Foreign Secretary will meet officials from White House and Departments of State and Defense

Foreign Secretary Vijay Gokhale arrived in the American capital on Wednesday for talks with senior U.S. officials ahead of the first India-U.S. 2+2 dialogue in Delhi in September. Secretary of State Mike Pompeo and Secretary of Defence James Mattis are scheduled to travel to India for the 2+2 dialogue with their Indian counterparts, External Affairs Minister Sushma Swaraj and Defence Minister Nirmala Sitharaman, respectively.

Mr. Gokhale is scheduled to meet with officials from the White House, and Departments of State and Defense over the next two days.

The conversations will cover a broad range of issues, including Prime Minister Narendra Modi’s recent meetings with Chinese President Xi Jinping and U.S. President Donald Trump’s summit meeting with Russian President Vladimir Putin in July, sources told The Hindu.

Both sides are encouraged by the buoyancy in bilateral ties in the last two weeks, soon after the postponement of the 2+2 dialogue that was scheduled for the first week of July in Washington.

Mr. Pompeo had abruptly cancelled the meeting, citing his travel to Pyongyang, dampening the ties significantly. In the weeks that followed, the Trump administration persuaded the U.S. Congress to pass legislation that could allow a waiver for India from anti-Russia third party sanctions, and eased control of exports to India, paving the way for further enhancement of defence trade between the countries.

India has been granted the Strategic Trade Authorisation, or STA-1, status that placed it with a group of 36 countries, mostly NATO allies. Japan and South Korea are the only Asian countries in this group. The status allows for sale of more sensitive technologies to India than was earlier permitted. Indian Navy also participated in the Rim of Pacific Multinational Naval exercise last week.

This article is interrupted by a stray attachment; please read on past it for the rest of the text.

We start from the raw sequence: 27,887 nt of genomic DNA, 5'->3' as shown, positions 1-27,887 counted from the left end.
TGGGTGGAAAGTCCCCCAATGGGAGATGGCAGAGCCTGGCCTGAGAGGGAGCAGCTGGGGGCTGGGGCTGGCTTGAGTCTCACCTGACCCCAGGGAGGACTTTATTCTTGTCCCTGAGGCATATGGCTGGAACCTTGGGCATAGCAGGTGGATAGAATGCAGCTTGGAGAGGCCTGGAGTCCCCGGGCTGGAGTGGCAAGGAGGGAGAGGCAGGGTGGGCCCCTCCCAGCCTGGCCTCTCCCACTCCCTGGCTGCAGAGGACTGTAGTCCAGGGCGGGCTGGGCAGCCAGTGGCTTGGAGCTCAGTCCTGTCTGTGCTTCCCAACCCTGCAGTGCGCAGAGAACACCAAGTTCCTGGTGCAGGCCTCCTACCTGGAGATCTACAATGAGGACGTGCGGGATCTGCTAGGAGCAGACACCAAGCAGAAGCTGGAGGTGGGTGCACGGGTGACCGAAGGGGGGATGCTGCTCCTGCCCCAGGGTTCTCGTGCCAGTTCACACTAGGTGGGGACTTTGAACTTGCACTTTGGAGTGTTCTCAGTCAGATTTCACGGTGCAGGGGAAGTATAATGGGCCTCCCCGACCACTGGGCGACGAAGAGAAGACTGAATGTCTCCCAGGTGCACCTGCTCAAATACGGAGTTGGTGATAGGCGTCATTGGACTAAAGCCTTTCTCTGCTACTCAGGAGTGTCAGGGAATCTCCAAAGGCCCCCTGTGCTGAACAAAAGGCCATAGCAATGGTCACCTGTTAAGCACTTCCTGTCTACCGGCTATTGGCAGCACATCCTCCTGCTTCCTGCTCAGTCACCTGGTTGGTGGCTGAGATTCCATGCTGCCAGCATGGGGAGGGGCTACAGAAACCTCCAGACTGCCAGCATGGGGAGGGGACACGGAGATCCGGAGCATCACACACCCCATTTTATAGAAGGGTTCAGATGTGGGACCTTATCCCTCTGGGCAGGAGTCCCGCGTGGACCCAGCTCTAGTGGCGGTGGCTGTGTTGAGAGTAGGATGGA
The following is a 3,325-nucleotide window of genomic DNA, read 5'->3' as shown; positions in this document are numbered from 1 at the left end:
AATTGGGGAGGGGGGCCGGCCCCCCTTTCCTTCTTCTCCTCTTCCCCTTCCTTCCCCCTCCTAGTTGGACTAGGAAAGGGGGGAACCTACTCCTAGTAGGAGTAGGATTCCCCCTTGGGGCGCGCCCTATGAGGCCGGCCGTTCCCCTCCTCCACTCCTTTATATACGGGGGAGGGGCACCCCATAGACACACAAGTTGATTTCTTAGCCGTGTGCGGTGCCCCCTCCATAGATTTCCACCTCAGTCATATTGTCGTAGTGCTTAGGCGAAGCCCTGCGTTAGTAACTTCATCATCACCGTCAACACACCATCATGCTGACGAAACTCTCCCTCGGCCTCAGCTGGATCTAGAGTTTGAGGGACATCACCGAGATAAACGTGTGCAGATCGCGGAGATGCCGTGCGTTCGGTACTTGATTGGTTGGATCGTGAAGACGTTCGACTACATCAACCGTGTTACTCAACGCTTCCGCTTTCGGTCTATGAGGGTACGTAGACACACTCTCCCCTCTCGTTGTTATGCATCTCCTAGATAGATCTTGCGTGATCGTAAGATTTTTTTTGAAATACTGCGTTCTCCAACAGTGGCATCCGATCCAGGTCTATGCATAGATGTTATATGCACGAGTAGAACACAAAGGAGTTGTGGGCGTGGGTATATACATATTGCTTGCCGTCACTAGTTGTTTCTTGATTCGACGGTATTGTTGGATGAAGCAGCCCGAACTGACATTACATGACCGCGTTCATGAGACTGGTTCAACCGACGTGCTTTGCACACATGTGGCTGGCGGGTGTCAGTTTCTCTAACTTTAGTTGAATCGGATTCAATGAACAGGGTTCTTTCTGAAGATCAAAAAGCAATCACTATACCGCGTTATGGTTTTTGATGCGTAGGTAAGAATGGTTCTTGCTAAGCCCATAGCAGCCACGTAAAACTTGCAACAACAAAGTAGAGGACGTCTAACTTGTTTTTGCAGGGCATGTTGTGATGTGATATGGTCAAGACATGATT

Trade talks

But trade negotiations between the two countries remain the Achilles Heel for bilateral ties. The mid-July talks between India and the U.S. on outstanding trade disputes did not produce a deal as expected by observers. India had offered to amend its price control regime for medical equipment in return for America retaining India’s Generalised System of Preferences status in trade.

Sources familiar with the developments told The Hindu that American negotiators raised the stake, and added new demands that were not acceptable to India. “There are multiple issues involved and a decision could be possible only at a higher level, perhaps at the political level,” an official said.

Another official said both countries are in a position to “manage” trade disputes, and the Trump administration is cognizant of the reducing trade gap between the countries, thanks to the increase in energy and civilian aircraft purchases by India.

This is Mr. Gokhale’s second visit to the U.S. capital as Foreign Secretary. His predecessor S. Jaishankar was considered an enthusiastic supporter of closer convergence of Indian and American priorities by U.S interlocutors.

With Mr. Gokhale at the helm at the Ministry of External Affairs, India and China have been mending ties that were disrupted in the initial years of the Modi government.

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